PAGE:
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NHS 'should engage staff' to improve levels of care

NHS 'should engage staff' to improve levels of care
4th March 2013

The "culture change" needed to improve levels of care in the NHS must begin at board level.

That is the view of Jenny King, a senior researcher at the Picker Institute Europe - an organisation concerned with representing the views of healthcare patients.

Writing for the Guardian, Ms King agreed with the comments made by Robert King QC in his report of the inquiry into the Mid-Staffordshire NHS Trust scandal.

He said NHS staff "must adopt and demonstrate a shared culture where patients [are] the priority."

Ms King highlighted research undertaken by academics at Imperial College that revealed a positive correlation between positively-engaged staff and the quality of care received by staff.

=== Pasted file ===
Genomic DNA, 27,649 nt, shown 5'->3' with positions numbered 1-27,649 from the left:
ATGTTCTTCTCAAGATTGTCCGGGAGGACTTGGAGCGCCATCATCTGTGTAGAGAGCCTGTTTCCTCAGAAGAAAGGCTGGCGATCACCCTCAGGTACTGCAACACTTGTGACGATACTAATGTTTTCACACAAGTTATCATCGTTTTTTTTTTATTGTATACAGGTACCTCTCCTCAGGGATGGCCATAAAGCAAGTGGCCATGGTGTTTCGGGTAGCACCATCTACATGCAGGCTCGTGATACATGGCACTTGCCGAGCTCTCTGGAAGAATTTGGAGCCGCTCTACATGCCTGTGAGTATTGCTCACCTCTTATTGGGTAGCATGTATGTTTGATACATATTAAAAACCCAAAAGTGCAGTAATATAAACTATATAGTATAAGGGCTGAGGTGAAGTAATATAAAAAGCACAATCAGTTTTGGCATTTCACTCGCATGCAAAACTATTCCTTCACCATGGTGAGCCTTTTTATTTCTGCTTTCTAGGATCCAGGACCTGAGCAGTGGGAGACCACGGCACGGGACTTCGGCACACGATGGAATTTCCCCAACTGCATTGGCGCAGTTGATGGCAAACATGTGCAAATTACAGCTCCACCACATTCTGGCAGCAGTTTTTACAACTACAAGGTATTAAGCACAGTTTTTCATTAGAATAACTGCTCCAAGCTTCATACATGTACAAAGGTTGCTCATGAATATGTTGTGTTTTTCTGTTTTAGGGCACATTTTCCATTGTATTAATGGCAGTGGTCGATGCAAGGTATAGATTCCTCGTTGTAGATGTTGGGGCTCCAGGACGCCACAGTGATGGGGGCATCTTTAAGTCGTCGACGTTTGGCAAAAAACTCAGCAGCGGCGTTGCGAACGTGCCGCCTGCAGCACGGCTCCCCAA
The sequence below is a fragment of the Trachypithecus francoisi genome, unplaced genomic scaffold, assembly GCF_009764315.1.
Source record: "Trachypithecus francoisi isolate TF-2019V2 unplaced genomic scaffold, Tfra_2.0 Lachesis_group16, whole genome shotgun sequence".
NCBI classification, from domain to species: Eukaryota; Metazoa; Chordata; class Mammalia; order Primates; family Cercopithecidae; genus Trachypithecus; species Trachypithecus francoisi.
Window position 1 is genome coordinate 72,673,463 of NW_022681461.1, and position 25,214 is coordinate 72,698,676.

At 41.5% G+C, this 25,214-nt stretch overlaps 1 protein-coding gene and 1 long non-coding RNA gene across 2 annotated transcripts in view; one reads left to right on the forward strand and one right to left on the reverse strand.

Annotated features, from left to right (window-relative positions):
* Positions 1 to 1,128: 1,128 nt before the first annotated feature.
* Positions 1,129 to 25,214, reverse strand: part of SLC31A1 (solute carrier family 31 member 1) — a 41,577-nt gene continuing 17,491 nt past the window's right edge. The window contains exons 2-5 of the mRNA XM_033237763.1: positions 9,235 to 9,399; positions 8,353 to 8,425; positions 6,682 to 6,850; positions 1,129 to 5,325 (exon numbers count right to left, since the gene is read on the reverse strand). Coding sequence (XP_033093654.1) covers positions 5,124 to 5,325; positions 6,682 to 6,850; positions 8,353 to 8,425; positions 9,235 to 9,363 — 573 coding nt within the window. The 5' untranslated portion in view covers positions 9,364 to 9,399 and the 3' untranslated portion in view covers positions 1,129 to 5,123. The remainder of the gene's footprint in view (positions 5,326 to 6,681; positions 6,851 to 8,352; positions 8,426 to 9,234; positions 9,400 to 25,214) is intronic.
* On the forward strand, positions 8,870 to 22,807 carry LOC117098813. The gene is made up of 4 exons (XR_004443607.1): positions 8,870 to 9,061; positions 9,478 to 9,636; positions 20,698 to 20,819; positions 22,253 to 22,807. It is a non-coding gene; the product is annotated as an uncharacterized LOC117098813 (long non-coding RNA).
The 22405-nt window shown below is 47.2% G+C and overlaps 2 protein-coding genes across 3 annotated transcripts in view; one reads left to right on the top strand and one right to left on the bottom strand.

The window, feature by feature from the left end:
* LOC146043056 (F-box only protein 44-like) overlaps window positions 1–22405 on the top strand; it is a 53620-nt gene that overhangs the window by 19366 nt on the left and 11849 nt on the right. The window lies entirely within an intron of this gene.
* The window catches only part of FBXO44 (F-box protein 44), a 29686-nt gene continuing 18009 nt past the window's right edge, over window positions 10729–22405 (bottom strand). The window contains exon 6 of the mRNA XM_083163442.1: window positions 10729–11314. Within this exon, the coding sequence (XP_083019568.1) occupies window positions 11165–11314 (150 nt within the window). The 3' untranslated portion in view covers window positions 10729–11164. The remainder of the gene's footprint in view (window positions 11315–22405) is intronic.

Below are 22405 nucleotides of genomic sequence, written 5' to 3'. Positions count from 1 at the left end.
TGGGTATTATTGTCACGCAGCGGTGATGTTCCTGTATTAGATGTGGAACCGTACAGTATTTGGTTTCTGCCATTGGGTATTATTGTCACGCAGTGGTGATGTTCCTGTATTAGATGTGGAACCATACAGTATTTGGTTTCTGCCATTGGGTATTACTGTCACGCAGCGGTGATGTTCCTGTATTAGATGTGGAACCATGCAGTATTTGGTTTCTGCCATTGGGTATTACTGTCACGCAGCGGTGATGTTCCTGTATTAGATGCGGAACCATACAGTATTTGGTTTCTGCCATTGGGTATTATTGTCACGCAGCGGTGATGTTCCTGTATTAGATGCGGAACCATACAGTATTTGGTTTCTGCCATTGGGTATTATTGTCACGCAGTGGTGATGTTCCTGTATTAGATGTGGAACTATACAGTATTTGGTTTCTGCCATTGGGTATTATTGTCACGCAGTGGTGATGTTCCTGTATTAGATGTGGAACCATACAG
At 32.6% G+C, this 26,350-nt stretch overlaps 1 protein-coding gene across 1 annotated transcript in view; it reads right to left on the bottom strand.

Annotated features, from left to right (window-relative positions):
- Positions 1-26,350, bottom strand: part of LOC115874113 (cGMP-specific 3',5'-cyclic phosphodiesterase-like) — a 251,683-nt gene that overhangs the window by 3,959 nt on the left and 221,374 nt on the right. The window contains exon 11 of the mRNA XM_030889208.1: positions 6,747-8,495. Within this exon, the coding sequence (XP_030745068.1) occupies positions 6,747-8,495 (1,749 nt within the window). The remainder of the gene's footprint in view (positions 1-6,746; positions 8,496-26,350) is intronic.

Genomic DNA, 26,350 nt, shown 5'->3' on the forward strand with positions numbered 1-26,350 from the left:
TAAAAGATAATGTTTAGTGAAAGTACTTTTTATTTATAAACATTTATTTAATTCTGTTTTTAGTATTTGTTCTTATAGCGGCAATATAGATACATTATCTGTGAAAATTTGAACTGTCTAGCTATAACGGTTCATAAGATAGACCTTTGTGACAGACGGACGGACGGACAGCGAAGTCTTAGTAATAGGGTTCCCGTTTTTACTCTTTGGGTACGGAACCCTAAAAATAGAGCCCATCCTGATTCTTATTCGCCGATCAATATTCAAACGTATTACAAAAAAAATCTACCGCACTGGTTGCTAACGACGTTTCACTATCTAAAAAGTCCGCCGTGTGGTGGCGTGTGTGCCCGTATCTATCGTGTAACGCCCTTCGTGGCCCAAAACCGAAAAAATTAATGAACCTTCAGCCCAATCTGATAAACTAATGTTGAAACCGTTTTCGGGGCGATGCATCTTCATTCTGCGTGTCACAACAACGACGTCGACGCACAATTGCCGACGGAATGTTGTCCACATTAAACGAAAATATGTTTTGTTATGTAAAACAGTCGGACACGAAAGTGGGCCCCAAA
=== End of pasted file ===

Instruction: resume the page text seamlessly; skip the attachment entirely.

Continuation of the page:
It has been suggested that NHS staff do not feel their recommendations are taken on board, which can lead to disengagement.

A survey conducted by the Picker Institute on behalf of the Department of Health showed that while almost three-quarters (74 per cent) of staff said they were able to make effective communications with senior management, only 26 per cent found their feedback was acted upon.

Ms King suggested the organisations that "engage and empower their staff put themselves in the best position to deliver world-class patient care".

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